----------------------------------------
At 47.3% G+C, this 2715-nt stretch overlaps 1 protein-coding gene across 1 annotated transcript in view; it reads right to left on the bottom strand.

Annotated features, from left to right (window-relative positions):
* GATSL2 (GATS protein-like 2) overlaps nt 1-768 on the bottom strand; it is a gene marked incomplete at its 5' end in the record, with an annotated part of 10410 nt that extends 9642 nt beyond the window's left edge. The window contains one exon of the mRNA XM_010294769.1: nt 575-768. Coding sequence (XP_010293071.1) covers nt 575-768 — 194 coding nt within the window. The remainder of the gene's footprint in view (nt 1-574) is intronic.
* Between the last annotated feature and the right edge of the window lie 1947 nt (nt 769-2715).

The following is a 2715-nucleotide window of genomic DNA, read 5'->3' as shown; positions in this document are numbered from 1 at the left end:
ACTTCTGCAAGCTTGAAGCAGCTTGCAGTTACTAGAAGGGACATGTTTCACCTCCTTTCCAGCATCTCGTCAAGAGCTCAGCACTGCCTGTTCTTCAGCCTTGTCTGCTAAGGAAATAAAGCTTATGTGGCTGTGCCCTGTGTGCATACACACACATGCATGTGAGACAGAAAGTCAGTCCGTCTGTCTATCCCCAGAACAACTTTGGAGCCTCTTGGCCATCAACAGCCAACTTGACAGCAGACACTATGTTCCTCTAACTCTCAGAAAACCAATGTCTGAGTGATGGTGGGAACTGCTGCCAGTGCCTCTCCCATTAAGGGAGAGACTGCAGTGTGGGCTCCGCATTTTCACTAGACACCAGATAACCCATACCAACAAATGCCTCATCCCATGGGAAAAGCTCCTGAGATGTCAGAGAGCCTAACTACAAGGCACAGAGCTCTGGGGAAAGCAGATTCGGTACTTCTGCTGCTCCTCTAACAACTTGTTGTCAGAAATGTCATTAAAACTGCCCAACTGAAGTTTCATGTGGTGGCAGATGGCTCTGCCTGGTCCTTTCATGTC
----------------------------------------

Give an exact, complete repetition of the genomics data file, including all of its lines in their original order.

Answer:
At 47.3% G+C, this 2715-nt stretch overlaps 1 protein-coding gene across 1 annotated transcript in view; it reads right to left on the bottom strand.

Annotated features, from left to right (window-relative positions):
* GATSL2 (GATS protein-like 2) overlaps nt 1-768 on the bottom strand; it is a gene marked incomplete at its 5' end in the record, with an annotated part of 10410 nt that extends 9642 nt beyond the window's left edge. The window contains one exon of the mRNA XM_010294769.1: nt 575-768. Coding sequence (XP_010293071.1) covers nt 575-768 — 194 coding nt within the window. The remainder of the gene's footprint in view (nt 1-574) is intronic.
* Between the last annotated feature and the right edge of the window lie 1947 nt (nt 769-2715).

The following is a 2715-nucleotide window of genomic DNA, read 5'->3' as shown; positions in this document are numbered from 1 at the left end:
ACTTCTGCAAGCTTGAAGCAGCTTGCAGTTACTAGAAGGGACATGTTTCACCTCCTTTCCAGCATCTCGTCAAGAGCTCAGCACTGCCTGTTCTTCAGCCTTGTCTGCTAAGGAAATAAAGCTTATGTGGCTGTGCCCTGTGTGCATACACACACATGCATGTGAGACAGAAAGTCAGTCCGTCTGTCTATCCCCAGAACAACTTTGGAGCCTCTTGGCCATCAACAGCCAACTTGACAGCAGACACTATGTTCCTCTAACTCTCAGAAAACCAATGTCTGAGTGATGGTGGGAACTGCTGCCAGTGCCTCTCCCATTAAGGGAGAGACTGCAGTGTGGGCTCCGCATTTTCACTAGACACCAGATAACCCATACCAACAAATGCCTCATCCCATGGGAAAAGCTCCTGAGATGTCAGAGAGCCTAACTACAAGGCACAGAGCTCTGGGGAAAGCAGATTCGGTACTTCTGCTGCTCCTCTAACAACTTGTTGTCAGAAATGTCATTAAAACTGCCCAACTGAAGTTTCATGTGGTGGCAGATGGCTCTGCCTGGTCCTTTCATGTC